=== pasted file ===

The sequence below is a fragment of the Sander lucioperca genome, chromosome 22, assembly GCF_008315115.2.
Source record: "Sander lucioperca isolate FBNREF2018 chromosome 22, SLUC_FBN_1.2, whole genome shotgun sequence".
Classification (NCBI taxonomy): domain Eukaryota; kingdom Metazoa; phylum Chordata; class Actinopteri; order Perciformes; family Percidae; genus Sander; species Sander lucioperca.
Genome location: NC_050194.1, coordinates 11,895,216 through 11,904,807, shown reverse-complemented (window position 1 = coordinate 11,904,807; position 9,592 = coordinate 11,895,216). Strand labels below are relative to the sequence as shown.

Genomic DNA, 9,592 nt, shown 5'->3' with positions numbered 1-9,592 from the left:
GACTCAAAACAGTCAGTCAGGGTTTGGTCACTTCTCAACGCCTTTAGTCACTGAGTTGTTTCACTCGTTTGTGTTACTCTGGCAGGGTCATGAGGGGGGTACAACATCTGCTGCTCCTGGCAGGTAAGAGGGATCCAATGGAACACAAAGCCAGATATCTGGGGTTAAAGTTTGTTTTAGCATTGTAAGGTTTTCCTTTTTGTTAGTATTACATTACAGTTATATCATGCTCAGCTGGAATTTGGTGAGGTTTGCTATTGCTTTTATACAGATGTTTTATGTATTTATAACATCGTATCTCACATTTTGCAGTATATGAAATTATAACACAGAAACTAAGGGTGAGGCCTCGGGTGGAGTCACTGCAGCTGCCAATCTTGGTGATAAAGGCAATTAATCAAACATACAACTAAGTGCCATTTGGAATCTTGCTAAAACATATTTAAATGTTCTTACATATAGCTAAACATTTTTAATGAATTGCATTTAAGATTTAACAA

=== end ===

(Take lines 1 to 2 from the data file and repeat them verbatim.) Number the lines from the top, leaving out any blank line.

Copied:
The sequence below is a fragment of the Sander lucioperca genome, chromosome 22, assembly GCF_008315115.2.
Source record: "Sander lucioperca isolate FBNREF2018 chromosome 22, SLUC_FBN_1.2, whole genome shotgun sequence".